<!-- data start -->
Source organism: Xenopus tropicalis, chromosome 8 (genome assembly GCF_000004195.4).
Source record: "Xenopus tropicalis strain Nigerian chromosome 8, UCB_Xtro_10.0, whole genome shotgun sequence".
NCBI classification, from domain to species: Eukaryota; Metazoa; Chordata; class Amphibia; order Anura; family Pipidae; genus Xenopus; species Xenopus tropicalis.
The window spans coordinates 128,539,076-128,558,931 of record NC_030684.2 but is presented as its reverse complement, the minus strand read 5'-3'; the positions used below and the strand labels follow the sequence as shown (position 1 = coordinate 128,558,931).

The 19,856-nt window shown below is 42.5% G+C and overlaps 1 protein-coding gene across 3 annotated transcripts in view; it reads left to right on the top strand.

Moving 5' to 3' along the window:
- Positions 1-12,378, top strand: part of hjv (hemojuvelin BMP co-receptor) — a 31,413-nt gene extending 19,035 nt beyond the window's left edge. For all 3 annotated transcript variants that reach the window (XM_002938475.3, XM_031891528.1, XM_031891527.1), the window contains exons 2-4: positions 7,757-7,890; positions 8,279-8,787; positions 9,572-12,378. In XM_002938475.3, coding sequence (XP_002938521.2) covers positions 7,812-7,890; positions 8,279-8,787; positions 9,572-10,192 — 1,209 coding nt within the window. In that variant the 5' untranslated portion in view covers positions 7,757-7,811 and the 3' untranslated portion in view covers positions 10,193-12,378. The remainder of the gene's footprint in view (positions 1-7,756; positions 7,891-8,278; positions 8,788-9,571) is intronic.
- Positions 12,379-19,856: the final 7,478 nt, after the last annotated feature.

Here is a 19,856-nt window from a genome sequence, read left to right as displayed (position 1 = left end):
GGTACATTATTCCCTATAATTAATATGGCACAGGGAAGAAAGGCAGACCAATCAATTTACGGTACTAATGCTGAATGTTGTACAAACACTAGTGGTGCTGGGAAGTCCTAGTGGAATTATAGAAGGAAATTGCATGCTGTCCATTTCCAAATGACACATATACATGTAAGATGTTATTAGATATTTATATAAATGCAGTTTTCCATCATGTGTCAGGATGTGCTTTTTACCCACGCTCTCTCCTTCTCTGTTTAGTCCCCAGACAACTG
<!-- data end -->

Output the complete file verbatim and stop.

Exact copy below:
Source organism: Xenopus tropicalis, chromosome 8 (genome assembly GCF_000004195.4).
Source record: "Xenopus tropicalis strain Nigerian chromosome 8, UCB_Xtro_10.0, whole genome shotgun sequence".
NCBI classification, from domain to species: Eukaryota; Metazoa; Chordata; class Amphibia; order Anura; family Pipidae; genus Xenopus; species Xenopus tropicalis.
The window spans coordinates 128,539,076-128,558,931 of record NC_030684.2 but is presented as its reverse complement, the minus strand read 5'-3'; the positions used below and the strand labels follow the sequence as shown (position 1 = coordinate 128,558,931).

The 19,856-nt window shown below is 42.5% G+C and overlaps 1 protein-coding gene across 3 annotated transcripts in view; it reads left to right on the top strand.

Moving 5' to 3' along the window:
- Positions 1-12,378, top strand: part of hjv (hemojuvelin BMP co-receptor) — a 31,413-nt gene extending 19,035 nt beyond the window's left edge. For all 3 annotated transcript variants that reach the window (XM_002938475.3, XM_031891528.1, XM_031891527.1), the window contains exons 2-4: positions 7,757-7,890; positions 8,279-8,787; positions 9,572-12,378. In XM_002938475.3, coding sequence (XP_002938521.2) covers positions 7,812-7,890; positions 8,279-8,787; positions 9,572-10,192 — 1,209 coding nt within the window. In that variant the 5' untranslated portion in view covers positions 7,757-7,811 and the 3' untranslated portion in view covers positions 10,193-12,378. The remainder of the gene's footprint in view (positions 1-7,756; positions 7,891-8,278; positions 8,788-9,571) is intronic.
- Positions 12,379-19,856: the final 7,478 nt, after the last annotated feature.

Here is a 19,856-nt window from a genome sequence, read left to right as displayed (position 1 = left end):
GGTACATTATTCCCTATAATTAATATGGCACAGGGAAGAAAGGCAGACCAATCAATTTACGGTACTAATGCTGAATGTTGTACAAACACTAGTGGTGCTGGGAAGTCCTAGTGGAATTATAGAAGGAAATTGCATGCTGTCCATTTCCAAATGACACATATACATGTAAGATGTTATTAGATATTTATATAAATGCAGTTTTCCATCATGTGTCAGGATGTGCTTTTTACCCACGCTCTCTCCTTCTCTGTTTAGTCCCCAGACAACTG